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Books

Mystery writer Palumbo keeps his voice set in Western Pa.

By Rege Behe
In Dennis Palumbo’s new novel, “Phantom Limb” (Poisoned Pen Press), a character walks into a therapist’s office and puts forth the following scenario: “I plan to kill myself at 7 o’clock tonight. Which means you have 50 minutes to talk …

Professor, lawyer with Pittsburgh ties earn MacArthur ‘genius grants’

By Adam Brandolph
Even after three decades away from his hometown, MacArthur Foundation “genius grant” winner Jonathan Rapping bleeds black and gold. “My kids are 6 and 10, …

Washington County author releases 2nd mystery novel in 6 months

By Rege Behe
Releasing two books in less than six months seems like a page from James Patterson’s marketing plan. But Annette Dashofy’s second novel, “Lost Legacy” (Henery …

‘Bone Clocks’ revisits story lines of ‘Cloud Atlas’

By Mike Fisher
Count on David Mitchell — whose novels regularly suggest a Borgesian library — to invoke one of the most famous literary labyrinths of all in “The Bone Clocks,” his extraordinary new novel: “Half way along our journey to life’s end …

Hurwitz delivers creepy thrills in ‘Don’t Look Back’

By Jeff Ayers
A single mother takes a vacation that descends into hell in Gregg Hurwitz’s latest thriller, “Don’t Look Back.” Eve Hardaway struggles at home as she cares for a young boy with severe dietary restrictions and a job that drains her …

Review: ‘Dirty Work’ is nuanced, thoughtful story

By Michelle Scheraga
At the start of Gabriel Weston’s “Dirty Work,” Nancy Mullion, an obstetrician-gynecologist, has choked during surgery and left her patient in a coma. She now faces four weeks of intense scrutiny from a medical tribunal that will decide whether she …

Suburban thriller ‘No Safe House’ tests a family

By Jeff Ayers
A family’s past continues to haunt Terry Archer and his family as they find it impossible to move on with their lives in Linwood Barclay’s latest suburban thriller, “No Safe House.” Cynthia Archer still remembers a tragedy in her upbringing, …

Author’s ode to crosswords right on the mark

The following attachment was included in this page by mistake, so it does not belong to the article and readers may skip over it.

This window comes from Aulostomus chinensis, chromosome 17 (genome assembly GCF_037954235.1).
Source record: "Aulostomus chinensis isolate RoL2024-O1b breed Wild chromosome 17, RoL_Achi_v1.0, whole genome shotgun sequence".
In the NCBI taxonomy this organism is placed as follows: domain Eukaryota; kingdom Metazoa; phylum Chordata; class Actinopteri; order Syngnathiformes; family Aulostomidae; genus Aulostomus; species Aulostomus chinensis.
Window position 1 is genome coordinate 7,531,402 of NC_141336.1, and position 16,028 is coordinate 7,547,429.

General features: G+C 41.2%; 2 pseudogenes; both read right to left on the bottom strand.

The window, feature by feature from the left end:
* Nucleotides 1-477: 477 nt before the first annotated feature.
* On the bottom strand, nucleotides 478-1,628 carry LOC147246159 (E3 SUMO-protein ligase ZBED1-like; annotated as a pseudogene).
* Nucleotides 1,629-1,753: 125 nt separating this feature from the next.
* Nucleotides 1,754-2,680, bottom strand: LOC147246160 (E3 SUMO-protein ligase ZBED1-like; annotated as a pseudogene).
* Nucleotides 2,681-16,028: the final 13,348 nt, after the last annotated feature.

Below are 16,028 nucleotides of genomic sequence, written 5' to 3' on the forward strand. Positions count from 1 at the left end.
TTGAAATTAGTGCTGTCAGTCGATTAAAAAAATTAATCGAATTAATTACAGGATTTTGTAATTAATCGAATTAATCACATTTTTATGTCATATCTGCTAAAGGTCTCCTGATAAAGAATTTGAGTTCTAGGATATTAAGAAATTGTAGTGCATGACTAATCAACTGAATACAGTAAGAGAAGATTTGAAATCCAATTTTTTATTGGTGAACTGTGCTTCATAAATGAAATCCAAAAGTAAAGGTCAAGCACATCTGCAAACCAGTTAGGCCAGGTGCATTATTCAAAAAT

By Dinesh Ramde
If you love solving crosswords, you know how it feels to be in the fraternity. There’s the rush of matching wits with a mysterious puzzle-maker, the thrill of nailing an elusive answer and the satisfaction of filling in the final …

‘Lucky Us’: A witty, powerful flashback

By Joy Tipping
I can’t think of a book that has more wittily and movingly encapsulated the years from 1939 to 1949, covering both the Second World War and the periods just before and after, than Amy Bloom’s latest, “Lucky Us.” This richly …

‘Hidden Account of the Romanovs’ banks on action

By Jack Markowitz
Every dictator has a Swiss bank account, or so we assume, his insurance policy against what he really deserves — the boot. Maybe even a …

Greensburg author’s Psi Fighters fiction captivates tweens, teens and oldsters

By Les Harvath
Greensburg High School junior Rinnie Noelle knows how bullying can hurt students her age. Rinnie, who has been tormented since fifth grade by bully Mason …

Video game powerhouse Minecraft now publishing sensation

By The Associated Press
NEW YORK — Like millions of parents, Aaron Sacharow welcomes those moments when his son — 7-year-old Tyler — takes a break from video games …

Stine’s timeless scares are coming  to a screen near you

By USA Today
R.L. Stine has fashioned a career out of kid-friendly horror stories for youngsters not ready for the likes of Stephen King, yet his scary stories are getting ready to creep out further than ever before. An icon in children’s literature …

Fall preview: Neil Patrick Harris among coming autobiographers

By Hillel Italie
So many memoirs are coming out this fall, written in so many ways. Neil Patrick Harris, for instance, decided that his early 40s was too …

Indiana native O’Dell’s latest book takes a stylistic turn

By Rege Behe
Tawni O’Dell’s first novel, “Back Roads,” was a publishing phenomenon: A literary bestseller that was tabbed as an Oprah Book Club selection. A native of …

‘String Diaries’ is a psychologically rich horror tale

By Joy Tipping
If there’s one thing I hate as a critic, it’s dancing around the possibility of giving too much away in a review. Spoilers are called …

Mira Jacob’s debut ‘Guide’ a beautiful saga

By Michelle Scheraga
At the start of Mira Jacob’s beautiful debut, “The Sleepwalker’s Guide to Dancing,” Amina Eapen’s mother summons her home to Albuquerque, N.M., claiming that her father is acting strangely (though it’s possible the real reason Kamala wants her daughter home …

Murakami’s new novel journeys to the past

By Hillel Italie
Haruki Murakami’s new novel is yet another risky reunion with the past. “The past is my treasure chest, and once I open it, I have so many materials in there,” says the 65-year-old Japanese author, whose “Colorless Tsukuru Tazaki and …

Miranda Corbie confronts her own ‘City of Ghosts’

By Oline H. Cogdill
A love of San Francisco — its flaws, strengths and eccentricities — permeates Kelli Stanley’s intriguing novels about private detective Miranda Corbie. Stanley’s novels capture San Francisco — and the United States — in the years just before World War …

Little’s ‘Dear Daughter’ is engrossing novel

By Oline H. Cogdill
The unlikable protagonist with a biting personality and outrageous actions, but who is fascinating at the same time, has never been more popular. Just think of “Gone Girl.” In her confident fiction debut, Elizabeth Little puts a fresh spin on …